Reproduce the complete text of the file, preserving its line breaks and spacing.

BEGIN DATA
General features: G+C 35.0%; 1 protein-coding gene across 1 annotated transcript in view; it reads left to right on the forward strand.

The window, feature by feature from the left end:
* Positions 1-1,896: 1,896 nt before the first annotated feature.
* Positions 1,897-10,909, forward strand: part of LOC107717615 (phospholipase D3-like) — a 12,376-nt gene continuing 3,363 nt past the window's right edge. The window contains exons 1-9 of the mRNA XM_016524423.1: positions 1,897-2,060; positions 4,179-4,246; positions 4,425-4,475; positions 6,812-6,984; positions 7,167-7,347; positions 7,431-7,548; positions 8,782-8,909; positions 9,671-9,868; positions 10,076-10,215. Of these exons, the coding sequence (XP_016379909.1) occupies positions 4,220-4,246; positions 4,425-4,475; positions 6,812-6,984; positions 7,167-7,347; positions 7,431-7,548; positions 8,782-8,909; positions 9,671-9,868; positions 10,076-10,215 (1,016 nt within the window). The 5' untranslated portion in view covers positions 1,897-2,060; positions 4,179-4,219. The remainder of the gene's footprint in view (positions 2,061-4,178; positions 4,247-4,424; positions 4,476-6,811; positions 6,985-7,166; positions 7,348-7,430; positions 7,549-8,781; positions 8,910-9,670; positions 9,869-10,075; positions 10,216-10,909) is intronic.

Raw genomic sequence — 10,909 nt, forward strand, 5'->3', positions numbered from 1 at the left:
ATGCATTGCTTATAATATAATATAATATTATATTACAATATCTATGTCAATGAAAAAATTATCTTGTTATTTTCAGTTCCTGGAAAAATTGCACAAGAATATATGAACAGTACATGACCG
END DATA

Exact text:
General features: G+C 35.0%; 1 protein-coding gene across 1 annotated transcript in view; it reads left to right on the forward strand.

The window, feature by feature from the left end:
* Positions 1-1,896: 1,896 nt before the first annotated feature.
* Positions 1,897-10,909, forward strand: part of LOC107717615 (phospholipase D3-like) — a 12,376-nt gene continuing 3,363 nt past the window's right edge. The window contains exons 1-9 of the mRNA XM_016524423.1: positions 1,897-2,060; positions 4,179-4,246; positions 4,425-4,475; positions 6,812-6,984; positions 7,167-7,347; positions 7,431-7,548; positions 8,782-8,909; positions 9,671-9,868; positions 10,076-10,215. Of these exons, the coding sequence (XP_016379909.1) occupies positions 4,220-4,246; positions 4,425-4,475; positions 6,812-6,984; positions 7,167-7,347; positions 7,431-7,548; positions 8,782-8,909; positions 9,671-9,868; positions 10,076-10,215 (1,016 nt within the window). The 5' untranslated portion in view covers positions 1,897-2,060; positions 4,179-4,219. The remainder of the gene's footprint in view (positions 2,061-4,178; positions 4,247-4,424; positions 4,476-6,811; positions 6,985-7,166; positions 7,348-7,430; positions 7,549-8,781; positions 8,910-9,670; positions 9,869-10,075; positions 10,216-10,909) is intronic.

Raw genomic sequence — 10,909 nt, forward strand, 5'->3', positions numbered from 1 at the left:
ATGCATTGCTTATAATATAATATAATATTATATTACAATATCTATGTCAATGAAAAAATTATCTTGTTATTTTCAGTTCCTGGAAAAATTGCACAAGAATATATGAACAGTACATGACCG